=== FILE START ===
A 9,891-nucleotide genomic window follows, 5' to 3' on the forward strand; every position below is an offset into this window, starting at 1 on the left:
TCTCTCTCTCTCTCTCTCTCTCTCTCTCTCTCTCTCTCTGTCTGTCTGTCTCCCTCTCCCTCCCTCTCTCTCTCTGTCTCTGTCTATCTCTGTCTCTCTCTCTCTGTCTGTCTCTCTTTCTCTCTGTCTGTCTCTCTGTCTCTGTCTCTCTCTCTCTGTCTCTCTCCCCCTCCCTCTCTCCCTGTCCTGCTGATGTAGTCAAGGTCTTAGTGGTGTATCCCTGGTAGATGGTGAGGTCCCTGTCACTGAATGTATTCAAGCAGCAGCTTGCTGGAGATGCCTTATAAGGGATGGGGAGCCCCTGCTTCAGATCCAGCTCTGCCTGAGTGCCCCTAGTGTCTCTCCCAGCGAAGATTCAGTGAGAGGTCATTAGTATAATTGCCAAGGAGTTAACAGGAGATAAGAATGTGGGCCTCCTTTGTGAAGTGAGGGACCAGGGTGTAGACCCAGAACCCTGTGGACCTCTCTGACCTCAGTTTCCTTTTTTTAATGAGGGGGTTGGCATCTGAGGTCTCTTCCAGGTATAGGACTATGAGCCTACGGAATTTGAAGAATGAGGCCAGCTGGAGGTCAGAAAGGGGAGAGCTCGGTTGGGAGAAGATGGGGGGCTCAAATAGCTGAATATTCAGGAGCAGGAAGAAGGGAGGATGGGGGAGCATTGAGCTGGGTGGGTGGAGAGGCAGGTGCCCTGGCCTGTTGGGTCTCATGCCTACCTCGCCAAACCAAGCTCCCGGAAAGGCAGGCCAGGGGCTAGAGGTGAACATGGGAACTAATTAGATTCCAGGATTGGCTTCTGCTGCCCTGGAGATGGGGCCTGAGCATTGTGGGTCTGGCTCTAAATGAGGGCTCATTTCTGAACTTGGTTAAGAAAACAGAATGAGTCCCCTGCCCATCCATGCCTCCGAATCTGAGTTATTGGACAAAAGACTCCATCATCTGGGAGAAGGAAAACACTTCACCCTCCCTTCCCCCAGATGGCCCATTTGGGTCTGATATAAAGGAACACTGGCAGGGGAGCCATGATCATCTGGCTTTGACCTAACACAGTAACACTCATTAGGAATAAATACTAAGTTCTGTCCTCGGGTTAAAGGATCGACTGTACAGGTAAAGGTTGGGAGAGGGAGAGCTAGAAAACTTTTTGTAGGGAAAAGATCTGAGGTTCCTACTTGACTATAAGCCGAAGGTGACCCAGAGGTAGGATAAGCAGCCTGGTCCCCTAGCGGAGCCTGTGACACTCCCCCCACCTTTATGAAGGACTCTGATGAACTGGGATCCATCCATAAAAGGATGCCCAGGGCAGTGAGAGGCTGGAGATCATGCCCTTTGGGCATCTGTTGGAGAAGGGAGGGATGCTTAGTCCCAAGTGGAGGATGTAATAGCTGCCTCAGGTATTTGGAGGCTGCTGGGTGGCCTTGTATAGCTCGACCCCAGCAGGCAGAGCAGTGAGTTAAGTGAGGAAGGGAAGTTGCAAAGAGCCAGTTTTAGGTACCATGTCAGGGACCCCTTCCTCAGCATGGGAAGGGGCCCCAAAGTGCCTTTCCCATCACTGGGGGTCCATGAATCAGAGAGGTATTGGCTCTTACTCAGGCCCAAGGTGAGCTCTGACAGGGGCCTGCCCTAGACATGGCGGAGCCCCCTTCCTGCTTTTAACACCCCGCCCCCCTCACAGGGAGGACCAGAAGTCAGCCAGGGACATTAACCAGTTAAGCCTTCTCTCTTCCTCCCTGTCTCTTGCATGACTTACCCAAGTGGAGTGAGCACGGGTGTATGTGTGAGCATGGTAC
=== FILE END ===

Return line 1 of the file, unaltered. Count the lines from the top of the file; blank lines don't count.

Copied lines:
A 9,891-nucleotide genomic window follows, 5' to 3' on the forward strand; every position below is an offset into this window, starting at 1 on the left: